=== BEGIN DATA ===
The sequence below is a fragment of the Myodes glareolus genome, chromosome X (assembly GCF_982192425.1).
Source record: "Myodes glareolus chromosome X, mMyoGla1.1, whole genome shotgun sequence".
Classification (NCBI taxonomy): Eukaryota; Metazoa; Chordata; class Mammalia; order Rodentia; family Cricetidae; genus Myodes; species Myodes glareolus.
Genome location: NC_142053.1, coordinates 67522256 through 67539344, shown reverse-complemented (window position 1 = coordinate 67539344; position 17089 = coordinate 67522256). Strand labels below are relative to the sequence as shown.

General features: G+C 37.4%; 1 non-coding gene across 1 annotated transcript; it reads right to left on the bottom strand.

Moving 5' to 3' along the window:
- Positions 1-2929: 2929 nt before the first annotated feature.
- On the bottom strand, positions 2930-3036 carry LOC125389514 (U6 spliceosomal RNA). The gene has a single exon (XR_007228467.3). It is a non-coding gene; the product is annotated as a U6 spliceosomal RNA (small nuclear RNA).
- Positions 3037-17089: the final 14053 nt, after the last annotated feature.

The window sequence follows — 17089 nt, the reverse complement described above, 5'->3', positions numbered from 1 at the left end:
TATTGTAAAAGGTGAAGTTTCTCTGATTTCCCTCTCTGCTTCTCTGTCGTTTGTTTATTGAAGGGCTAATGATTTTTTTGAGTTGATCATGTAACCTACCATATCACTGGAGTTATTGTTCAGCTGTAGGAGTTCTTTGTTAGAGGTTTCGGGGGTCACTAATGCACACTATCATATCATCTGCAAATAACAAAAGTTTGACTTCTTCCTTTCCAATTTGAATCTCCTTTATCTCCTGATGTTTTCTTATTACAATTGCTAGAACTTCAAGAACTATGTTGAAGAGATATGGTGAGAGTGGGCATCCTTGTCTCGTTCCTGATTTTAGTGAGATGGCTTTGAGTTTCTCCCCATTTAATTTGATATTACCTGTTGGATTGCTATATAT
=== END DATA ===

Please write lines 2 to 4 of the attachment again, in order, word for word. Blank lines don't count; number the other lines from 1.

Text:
Source record: "Myodes glareolus chromosome X, mMyoGla1.1, whole genome shotgun sequence".
Classification (NCBI taxonomy): Eukaryota; Metazoa; Chordata; class Mammalia; order Rodentia; family Cricetidae; genus Myodes; species Myodes glareolus.
Genome location: NC_142053.1, coordinates 67522256 through 67539344, shown reverse-complemented (window position 1 = coordinate 67539344; position 17089 = coordinate 67522256). Strand labels below are relative to the sequence as shown.